Before getting to that exercise I will note that COG also undertakes a Garden Bird Survey (GBS) of which the author is the Coordinator.  The GBS has been running for 28 years and over that time 11 sites have operated in cell L14 for one or more years.  The location of these sites is shown as a white star in the attached graphic: those in the Parkes/Barton area are mainly sites people operated from their workplaces. (The yellow pin marked 'Kelly's shows the focus of the wetlands.)

Over the period of the GBS these sites have reported 116 species at least once. This ranks it 17th of the 41 cells with at least one GBS report (the highest diversity is cell J14 with 162 species reflecting a wide range of habitats and expert observers.).  So in terms of a list of possible species observed in the area, not all is lost.  However the GBS methodology is not easy to link with the general observations.


The enquiry which I am mainly writing about here consisted of choosing 6 points across the suburban component of grid L14 and undertaking a 20 minute survey of the birds in 2 hectare sites based on those points.  The selection of the sites was purposive in that I wanted to cover:
  • the entire suburban part of the cell (thus a site in Duntroon as well as the 5 to the South of the river);
  • well to do areas and less economically well off;
  • office dominated areas as well as residential areas; and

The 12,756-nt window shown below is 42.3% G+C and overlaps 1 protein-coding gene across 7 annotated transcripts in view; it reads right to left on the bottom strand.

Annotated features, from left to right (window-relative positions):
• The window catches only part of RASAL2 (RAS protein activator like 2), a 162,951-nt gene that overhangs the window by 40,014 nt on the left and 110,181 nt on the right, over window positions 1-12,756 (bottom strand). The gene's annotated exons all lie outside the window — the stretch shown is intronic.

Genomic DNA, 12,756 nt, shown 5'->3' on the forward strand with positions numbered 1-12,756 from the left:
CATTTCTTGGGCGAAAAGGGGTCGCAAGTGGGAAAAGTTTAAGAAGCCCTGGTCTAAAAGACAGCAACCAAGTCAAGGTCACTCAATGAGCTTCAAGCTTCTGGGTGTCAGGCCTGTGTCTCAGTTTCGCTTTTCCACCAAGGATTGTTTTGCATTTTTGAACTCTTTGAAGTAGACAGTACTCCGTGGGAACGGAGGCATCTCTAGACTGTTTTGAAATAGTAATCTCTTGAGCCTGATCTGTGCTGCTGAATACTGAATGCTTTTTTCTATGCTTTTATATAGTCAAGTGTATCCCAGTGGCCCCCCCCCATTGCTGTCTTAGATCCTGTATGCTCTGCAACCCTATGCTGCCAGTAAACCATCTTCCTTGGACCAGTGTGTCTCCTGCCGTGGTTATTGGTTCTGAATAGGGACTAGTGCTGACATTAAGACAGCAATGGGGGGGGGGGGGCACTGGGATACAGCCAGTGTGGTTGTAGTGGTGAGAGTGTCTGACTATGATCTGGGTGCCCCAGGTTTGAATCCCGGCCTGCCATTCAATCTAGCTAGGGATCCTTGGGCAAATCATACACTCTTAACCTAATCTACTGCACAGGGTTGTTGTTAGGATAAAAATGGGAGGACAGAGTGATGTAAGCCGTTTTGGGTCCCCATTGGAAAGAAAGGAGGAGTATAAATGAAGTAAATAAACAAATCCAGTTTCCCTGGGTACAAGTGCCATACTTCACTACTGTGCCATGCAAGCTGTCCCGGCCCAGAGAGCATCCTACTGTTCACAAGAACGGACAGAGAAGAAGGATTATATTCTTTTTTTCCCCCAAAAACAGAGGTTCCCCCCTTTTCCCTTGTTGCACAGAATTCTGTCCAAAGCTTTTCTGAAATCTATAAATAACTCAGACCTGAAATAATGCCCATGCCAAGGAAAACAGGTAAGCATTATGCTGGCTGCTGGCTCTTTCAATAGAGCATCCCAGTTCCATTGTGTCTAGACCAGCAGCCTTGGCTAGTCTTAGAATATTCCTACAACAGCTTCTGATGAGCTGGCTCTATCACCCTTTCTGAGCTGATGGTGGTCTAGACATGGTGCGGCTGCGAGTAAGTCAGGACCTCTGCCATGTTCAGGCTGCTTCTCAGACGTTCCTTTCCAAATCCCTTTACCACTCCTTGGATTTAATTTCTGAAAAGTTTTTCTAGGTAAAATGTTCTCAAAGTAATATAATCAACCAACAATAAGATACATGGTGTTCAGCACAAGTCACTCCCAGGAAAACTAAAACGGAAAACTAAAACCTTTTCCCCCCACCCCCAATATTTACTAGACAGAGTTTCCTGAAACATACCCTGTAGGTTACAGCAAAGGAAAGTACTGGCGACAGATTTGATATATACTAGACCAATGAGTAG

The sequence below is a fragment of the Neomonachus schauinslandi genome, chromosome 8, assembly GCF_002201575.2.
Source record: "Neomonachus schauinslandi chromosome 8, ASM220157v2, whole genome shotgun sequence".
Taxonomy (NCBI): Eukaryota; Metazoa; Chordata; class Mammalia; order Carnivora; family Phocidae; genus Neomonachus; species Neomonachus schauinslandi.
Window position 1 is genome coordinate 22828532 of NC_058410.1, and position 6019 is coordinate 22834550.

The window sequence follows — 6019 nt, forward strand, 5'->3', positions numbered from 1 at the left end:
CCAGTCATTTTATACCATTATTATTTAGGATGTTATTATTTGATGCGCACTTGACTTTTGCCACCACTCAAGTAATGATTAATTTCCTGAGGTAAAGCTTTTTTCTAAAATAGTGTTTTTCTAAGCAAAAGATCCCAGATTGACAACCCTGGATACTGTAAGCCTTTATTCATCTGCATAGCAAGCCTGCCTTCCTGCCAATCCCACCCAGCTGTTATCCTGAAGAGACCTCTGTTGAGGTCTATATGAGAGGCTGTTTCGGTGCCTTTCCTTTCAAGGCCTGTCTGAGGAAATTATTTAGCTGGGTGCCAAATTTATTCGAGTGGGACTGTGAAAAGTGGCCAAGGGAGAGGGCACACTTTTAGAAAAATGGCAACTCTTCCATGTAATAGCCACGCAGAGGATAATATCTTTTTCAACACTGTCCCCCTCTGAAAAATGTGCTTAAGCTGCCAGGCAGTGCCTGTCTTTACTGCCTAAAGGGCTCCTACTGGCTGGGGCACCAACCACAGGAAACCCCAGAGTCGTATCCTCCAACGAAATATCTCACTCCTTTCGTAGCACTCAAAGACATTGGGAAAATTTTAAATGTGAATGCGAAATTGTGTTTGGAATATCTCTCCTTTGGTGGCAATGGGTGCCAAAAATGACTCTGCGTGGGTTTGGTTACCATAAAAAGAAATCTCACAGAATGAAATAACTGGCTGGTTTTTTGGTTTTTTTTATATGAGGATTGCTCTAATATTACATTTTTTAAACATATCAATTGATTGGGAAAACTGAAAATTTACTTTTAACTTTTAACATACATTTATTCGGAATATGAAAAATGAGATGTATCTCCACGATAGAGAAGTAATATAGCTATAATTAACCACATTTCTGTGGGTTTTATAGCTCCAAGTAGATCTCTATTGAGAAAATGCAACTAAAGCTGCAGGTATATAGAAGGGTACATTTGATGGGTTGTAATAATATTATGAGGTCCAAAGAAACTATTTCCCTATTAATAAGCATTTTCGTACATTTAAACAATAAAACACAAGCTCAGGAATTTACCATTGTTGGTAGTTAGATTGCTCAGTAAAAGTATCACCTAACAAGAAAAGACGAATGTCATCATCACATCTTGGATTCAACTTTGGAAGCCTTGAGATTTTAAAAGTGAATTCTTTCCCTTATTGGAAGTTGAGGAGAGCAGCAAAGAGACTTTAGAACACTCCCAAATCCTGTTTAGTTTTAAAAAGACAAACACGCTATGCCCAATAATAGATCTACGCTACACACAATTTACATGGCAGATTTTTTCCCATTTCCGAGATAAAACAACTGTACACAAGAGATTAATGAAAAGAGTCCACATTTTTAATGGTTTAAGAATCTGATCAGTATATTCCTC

• a number of different suburbs.

However I did want to find some birds so  introduced a bias by looking for areas which included open space rather than absolutely built-over areas.  I also avoided a few areas (eg the Russell Offices, home to Australia's intelligence community, where someone with binoculars and a camera - even wearing an Akubra rather than a keffiyeh - may be looked upon with suspicion).



This image shows the location of the 6 sites selected marked with a red numbered 'teardrop'.

I undertook the field work for the exercise on 22 March 2010 starting (for reasons of logistical convenience) at site 3 at 9:35am.  The weather was fine and mild: little wind or cloud and the temperature about 20 - 24 C.  Including travelling time the process took 2 hours 40 from start to finish (quite good efficiency with 6x20 minutes  = 2 hours or 60% of the time actually looking for birds). 

Over the whole period I observed (including a few 'heard-only' records) 24 species.  Twelve species were only recorded at 1 site while three species (Sulphur-crested Cockatoo, Australian Magpie and Pied Currawong) were found at all 6 sites.  Some general notes about my expectations and analysis follow the comments in the next section about the various sites.

Site 1: Rose Gardens, Old Parliament House, Parkes.  This site was intended to represent an open area as well as this 'suburb'.  8 species were observed, of which Gang-gang Cockatoo and White-winged Chough were not seen anywhere else.  Although it was hoped that the presence of flowers would attract species feeding on nectar and insects this did not happen.